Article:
Eagle Landing State Park is a state park in the town of East Lyme, Connecticut. The park offers scenic views on Long Island Sound. It is managed by the Department of Energy and Environmental Protection as part of its Green Acres program.
The park has since grown to 35 sites. A separate picnic area accommodates up to 50 people, some of whom can enjoy the saltwater beach across the street. Bicycles are allowed in certain parts of the park, and there is a 5km bike trail leading out of the park. There is a boat launch at the park for non-motorized watercraft. Hiking trails lead to scenic vistas points throughout the park. Cross-country skiing is available during winter months. Fishing licenses are required to fish at Eagle Landing, and possession of a valid license allows you to fish at any time year round. Hunting is permitted in season in an adjacent 250 acre conservation area. Access to this area is restricted to those with permits issued through the Division of Parks and Recreation.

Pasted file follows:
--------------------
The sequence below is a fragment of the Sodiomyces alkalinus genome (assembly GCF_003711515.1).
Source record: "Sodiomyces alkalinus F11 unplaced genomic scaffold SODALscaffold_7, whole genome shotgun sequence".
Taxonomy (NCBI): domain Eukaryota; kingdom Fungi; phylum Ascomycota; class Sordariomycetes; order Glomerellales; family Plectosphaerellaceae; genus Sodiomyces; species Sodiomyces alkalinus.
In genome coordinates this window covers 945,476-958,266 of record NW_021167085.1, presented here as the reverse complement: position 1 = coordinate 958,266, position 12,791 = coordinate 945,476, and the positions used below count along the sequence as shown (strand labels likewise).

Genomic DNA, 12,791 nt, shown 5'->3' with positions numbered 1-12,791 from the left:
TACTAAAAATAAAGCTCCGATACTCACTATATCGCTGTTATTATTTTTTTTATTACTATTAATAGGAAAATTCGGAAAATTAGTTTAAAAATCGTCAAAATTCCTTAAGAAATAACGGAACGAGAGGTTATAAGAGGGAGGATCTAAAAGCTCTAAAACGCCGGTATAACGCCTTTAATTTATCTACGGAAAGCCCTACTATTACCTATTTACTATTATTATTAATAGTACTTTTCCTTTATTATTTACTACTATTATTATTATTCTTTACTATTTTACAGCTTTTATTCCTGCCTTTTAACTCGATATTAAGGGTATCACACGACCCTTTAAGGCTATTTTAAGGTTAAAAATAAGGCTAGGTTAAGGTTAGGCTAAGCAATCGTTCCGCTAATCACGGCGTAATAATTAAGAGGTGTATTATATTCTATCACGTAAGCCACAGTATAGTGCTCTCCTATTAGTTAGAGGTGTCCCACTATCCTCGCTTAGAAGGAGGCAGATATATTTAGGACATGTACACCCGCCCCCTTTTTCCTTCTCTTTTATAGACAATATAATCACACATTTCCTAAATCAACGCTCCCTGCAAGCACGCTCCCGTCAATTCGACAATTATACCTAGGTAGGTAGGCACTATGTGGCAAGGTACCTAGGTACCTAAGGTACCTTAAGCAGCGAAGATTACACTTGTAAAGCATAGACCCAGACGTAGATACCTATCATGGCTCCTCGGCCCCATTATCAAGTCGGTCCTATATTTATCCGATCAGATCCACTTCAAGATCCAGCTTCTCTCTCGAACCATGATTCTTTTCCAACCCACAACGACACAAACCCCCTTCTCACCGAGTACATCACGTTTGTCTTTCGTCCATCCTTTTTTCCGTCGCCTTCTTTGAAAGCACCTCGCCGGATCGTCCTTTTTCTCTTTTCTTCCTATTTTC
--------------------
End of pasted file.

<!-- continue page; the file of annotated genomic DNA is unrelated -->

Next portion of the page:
There are two playgrounds located within the park, one being a half court basketball courts. This particular court is surrounded by a netting structure and is therefore enclosed. The other court is open, without the surrounding netting. Both courts are suitable for children aged 7 through 14. There is a third playground, consisting of slides, swings, seesaws, teeter totters, and a merry go round. This particular court is not enclosed.
Parking fees are in effect at Eagle Landing State Park from Memorial Day weekend through Labor Day. Permits may be purchased at the park office for $6 per vehicle per day, however these permit purchases are not accepted at the park on weekends or holidays. Permits are good for three days or a week depending on the type of permit purchased. Annual passes are also offered at the park office.